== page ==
Early settlers in Maryland and Virginia depended on fish as a principle source of food. Since the Chesapeake Bay had an abundance of fish, the first colonists gave little thought to the need for fish in the interior waters. However as colonial settlements began to spread westward, the demand for food fish required their movement, or migration, from the Chesapeake Bay to the connecting waterways.
Migrating fish could not go upstream beyond Great Falls on the Potomac. Records indicated that shad, striped bass and white perch were historically found in the waters below the falls, but the eighty foot high, sheer rock barrier prevented their further ascent from downstream. By 1830, industry, dams and canals also impeded migration. The ruthless destruction of large numbers of fish by fish pots, seines, weirs, and striking, further depleted populations.
Concerned citizens of Maryland, Virginia, and the District of Columbia demanded that the government restore the supply of fish in the Potomac River basin by providing an upstream passage above the falls for migration. As a result, a Commission of Fisheries was established. In 1875 the new members undertook a study for the construction of a channel around Great Falls to promote the migration of shad fish in the upper Potomac. The commission recommended the creation of a passageway adjacent to the Maryland shoreline with a water rate moderate enough in decent and velocity for the shad to ascend.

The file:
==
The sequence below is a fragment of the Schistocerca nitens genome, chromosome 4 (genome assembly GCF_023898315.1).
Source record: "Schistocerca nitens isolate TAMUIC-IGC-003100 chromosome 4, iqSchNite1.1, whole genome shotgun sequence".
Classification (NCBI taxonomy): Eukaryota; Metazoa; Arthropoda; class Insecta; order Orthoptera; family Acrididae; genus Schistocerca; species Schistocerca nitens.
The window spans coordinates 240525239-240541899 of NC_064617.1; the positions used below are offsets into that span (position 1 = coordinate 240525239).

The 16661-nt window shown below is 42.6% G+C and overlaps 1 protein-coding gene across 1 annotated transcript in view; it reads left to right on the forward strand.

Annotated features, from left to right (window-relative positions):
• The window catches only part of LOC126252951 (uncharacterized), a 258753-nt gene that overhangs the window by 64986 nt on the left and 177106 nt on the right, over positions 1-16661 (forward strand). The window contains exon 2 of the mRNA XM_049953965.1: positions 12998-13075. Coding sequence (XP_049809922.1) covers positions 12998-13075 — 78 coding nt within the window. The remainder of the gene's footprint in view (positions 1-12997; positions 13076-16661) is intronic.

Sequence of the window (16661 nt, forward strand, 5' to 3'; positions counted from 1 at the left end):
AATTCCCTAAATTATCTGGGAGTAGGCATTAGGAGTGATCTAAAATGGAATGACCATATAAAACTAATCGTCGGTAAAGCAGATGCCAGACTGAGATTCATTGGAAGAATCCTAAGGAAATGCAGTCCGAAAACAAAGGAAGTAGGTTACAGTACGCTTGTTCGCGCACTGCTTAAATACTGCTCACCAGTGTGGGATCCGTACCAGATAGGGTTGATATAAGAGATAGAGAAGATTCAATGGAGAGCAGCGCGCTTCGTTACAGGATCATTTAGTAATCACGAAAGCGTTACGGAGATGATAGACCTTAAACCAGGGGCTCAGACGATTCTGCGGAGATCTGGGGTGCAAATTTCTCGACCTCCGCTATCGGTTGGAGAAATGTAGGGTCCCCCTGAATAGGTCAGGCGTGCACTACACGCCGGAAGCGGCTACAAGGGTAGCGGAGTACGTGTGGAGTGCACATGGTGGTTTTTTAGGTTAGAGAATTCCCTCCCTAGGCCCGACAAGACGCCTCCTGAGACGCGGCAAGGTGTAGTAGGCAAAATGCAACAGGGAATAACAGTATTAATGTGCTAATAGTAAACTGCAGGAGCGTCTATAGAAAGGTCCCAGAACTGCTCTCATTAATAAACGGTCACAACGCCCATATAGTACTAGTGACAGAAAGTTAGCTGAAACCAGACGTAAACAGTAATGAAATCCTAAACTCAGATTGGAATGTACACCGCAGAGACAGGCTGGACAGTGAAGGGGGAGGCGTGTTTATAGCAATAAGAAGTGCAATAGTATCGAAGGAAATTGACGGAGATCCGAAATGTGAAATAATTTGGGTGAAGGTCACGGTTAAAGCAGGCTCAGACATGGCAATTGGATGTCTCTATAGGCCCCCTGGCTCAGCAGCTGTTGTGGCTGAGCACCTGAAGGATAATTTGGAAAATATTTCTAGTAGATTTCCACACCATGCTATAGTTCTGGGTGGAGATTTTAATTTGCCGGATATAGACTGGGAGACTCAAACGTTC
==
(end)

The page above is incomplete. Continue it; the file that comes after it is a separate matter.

For seven years there was no progress on the project. Finally in 1882 public pressure resulted in a Congressional appropriation of $50,000 for a fishway at Great Falls. Patents, plans and specifications for the six-sectioned fishway were prepared. Work commenced in 1885. Six months later a flood carried away the protecting dam, damaged construction, and suspended the project. Late in 1886 repairs were made, but the project needed to be redesigned with sufficient strength to withstand flooding. Finally on July 1, 1892, seventeen years after its proposal, the Fish Ladders of Great Falls were completed at a total cost of $75,000.
Constructed of concrete and yellow pine timbers, the structural remains of the ladders are in excellent condition. Normal water flow in the Potomac covers the units most of the year and thousands of park visitors pass by without recognizing them. Although used by some fish for migratory travel, to date, no shad, white perch or striped bass are using the ladders at Great Falls. Around 1900, the Army Corps of Engineers built a water supply dam at Little Falls on the Potomac, ten miles downstream. The structure blocked the upstream passage for large fish. Thus the historic remains of the fishway at Great Falls stand not as a monument to economic success, but most certainly as a tribute to citizen's early efforts to protect and perpetuate food fish for future generations.